Mostly she gave them ultimatums. There was a particularly recalcitrant chrysanthemum, I recall, that didn't want to flower, and our friend told it that it had one more year to show up to the game, or it'd find itself on the compost pile.
The chrysanthemum flowered like crazy that year.
[image courtesy of the Wikimedia Commons]
Supposedly the plant also knew when Backster was on an airplane that was experiencing a rough landing. Given that this is the same guy who had threatened to torch it, maybe it was excited at the prospect of getting rid of him.
Be that as it may, Backster has become something of a hero to the woo-woo world. His experiment was written up in the International Journal of Parapsychology in 1968, and he went on to try to show that not only were plants telepathic, so were bacteria and sperm. None of these "experiments" were ever replicated under controlled conditions, and virtually all scientists consider Backster's claims to be unsubstantiated nonsense.
But that hasn't stopped people from wanting it to be true, and just a couple of days ago I ran into some people who are making an extraordinary claim. Before, we could talk to plants, and all we could do is assume they heard us. But these folks have invented a device...
... that lets the plants talk back.
Apparently, the device, which costs £499 (not including shipping), hooks up some kind of electrical sensor to plants' leaves, and then converts the minute signals registered thereon to music. You might be thinking: well, that's cool, but that doesn't mean they think these are deliberate communications, do they?
The answer is yes, they do:
Do you talk to your plants? Would you like to hear them respond? Nature has many incredible ways of communicating, and with the Music of the Plants U1 device, there is finally an avenue of expression for the plant world. A Music of the Plants device in your home or garden will awaken a deeper sense of awareness and connection to the natural world. Crafted by hand, the U1 is the result of over forty years of fascinating research at Damanhur. The music created is organic and relaxing, allowing listeners to be at one with nature and to appreciate the impact that our interactions and intentions have on the plant world. Discover this a unique and profound connection for yourself.So naturally, I had to find out more about Damanhur, which I discovered is a commune north of Turin, Italy that calls itself the "Laboratory of the Future." A lot of what they talk about -- peaceful and sustainable living, supporting each other in achieving goals, living harmoniously -- sounds pretty awesome, honestly. But of course, they couldn't just leave it at that. When I went to their page about their plant "research," I found the following:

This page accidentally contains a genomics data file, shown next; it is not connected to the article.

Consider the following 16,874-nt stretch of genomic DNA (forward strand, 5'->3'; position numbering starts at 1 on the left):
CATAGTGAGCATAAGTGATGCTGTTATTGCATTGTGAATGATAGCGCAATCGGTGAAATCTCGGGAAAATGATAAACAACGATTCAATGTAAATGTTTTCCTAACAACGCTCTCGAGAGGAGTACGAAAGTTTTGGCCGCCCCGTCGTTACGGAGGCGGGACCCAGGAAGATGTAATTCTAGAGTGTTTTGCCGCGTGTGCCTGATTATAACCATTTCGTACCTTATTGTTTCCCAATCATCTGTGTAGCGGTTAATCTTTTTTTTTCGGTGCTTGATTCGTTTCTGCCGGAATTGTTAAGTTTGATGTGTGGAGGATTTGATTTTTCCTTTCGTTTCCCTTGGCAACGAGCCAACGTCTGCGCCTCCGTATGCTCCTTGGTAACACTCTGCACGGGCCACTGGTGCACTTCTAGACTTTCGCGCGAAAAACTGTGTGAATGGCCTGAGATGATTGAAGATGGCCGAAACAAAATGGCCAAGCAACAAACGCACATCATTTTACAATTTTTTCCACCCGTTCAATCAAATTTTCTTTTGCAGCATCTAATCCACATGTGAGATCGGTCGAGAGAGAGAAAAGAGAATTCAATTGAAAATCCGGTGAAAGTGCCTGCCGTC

Researching and exploring aspects of human potentiality results in the amplification of individual sensitivity. As such, it's easy to intuit that plants, just like humans, animals, and other life forms, have their own intelligence and sensitivity... As early as 1976, Damanhurian researchers had created equipment capable of capturing electromagnetic changes on the surface of leaves and roots and transforming them into sounds. The trees learn to control their electrical responses, as if they are aware of the music they are creating.There was a recording of some of the music from red and white roses on their website, so I decided to give it a listen. And my considered opinion is: if that's all the plants have to say, it's no wonder most humans don't pay much attention. It sounds like a piece that was rejected from Music From the Hearts of Space on the basis of not being peppy enough.
Maybe it's just because they picked roses, I dunno. My dad grew beautiful show-quality tea roses, but only by pampering them continuously, so maybe they're too hoity-toity to say anything with substance. It'd be interesting to see what the results would be if they listened to, say, crabgrass.
In any case, I don't think that the "music of the plants" is going to take either the music world or the scientific world by storm. If you convert random electrical signals to music, you'll get random music, which is pretty much what they've done here. Ascribing meaning to it only is possible if you apply to it the meaning you'd already decided it had, which makes the whole exercise one big study in confirmation bias.
Even so, I think I might have a talk with the lime tree in my greenhouse. It keeps getting infested with scale insects, then spreading them to my other plants. Maybe it'll try harder to stay healthy if I threaten it. Might sing another tune, you think?